Many of us are lucky enough to live in a society where we can, at many times, eat whatever food we would like, whenever we would like. Not so for the Hadza community, that lives near the Serengeti. They are one of the last hunter/gatherers that live solely off what they can find or kill all year round. Scientists have been studying this community of foragers for quite some time for everything from sleeping patterns to how they find their food, as this gives some clues as to how our species used to live and thrive. Recent studies have shown that the gut microbiota (microbes that live in the gut) in this community go through a seasonal shift. These seasonal shift/pattern is predictable and not seen in people that do not live as hunters/gatherers. As one researcher, Dr. Sonnenberg, from the study has said "an abrupt change in diet will lead to an abrupt change in the gut microbiome, on the order of a day or two,” but no one expected to ever find a predictable seasonal shift continuously occurring.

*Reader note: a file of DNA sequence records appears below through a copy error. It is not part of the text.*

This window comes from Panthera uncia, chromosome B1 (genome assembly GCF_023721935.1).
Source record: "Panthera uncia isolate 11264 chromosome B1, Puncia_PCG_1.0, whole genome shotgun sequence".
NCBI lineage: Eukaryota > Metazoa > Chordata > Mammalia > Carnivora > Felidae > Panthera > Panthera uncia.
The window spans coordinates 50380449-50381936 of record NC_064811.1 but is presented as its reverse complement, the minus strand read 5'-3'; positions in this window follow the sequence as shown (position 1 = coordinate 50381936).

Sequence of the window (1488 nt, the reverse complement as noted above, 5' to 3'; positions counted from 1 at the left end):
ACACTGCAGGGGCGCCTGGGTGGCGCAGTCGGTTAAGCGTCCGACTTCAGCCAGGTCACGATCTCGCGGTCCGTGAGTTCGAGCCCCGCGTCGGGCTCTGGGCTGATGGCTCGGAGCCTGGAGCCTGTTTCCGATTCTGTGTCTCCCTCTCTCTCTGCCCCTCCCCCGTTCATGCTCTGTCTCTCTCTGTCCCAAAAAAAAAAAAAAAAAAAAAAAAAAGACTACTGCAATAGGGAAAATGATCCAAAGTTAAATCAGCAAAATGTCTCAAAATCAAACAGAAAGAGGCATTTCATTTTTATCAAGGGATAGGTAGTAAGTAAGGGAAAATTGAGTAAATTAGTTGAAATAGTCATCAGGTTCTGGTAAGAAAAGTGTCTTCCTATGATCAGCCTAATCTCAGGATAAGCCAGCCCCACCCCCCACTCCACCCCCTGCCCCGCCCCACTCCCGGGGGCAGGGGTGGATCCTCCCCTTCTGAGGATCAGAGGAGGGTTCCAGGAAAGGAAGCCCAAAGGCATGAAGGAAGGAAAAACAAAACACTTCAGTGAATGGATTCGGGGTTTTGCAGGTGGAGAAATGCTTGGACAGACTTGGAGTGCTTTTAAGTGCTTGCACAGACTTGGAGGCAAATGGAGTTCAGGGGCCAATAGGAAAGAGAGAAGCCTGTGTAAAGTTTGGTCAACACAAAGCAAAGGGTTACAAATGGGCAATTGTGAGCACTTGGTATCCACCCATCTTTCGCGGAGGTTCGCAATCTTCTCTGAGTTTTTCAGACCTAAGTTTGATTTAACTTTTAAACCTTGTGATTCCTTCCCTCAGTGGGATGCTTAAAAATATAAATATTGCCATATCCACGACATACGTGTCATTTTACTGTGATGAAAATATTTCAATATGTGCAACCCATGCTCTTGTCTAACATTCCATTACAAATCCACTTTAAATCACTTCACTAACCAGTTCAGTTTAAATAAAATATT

Source: New York Times: https://www.nytimes.com/2017/08/24/science/gut-bacteria-hadza-diet-health.html?rref=collection%2Ftimestopic%2FMicrobiology&action=click&contentCollection=science®ion=stream&module=stream_unit&version=latest&contentPlacement=1&pgtype=collection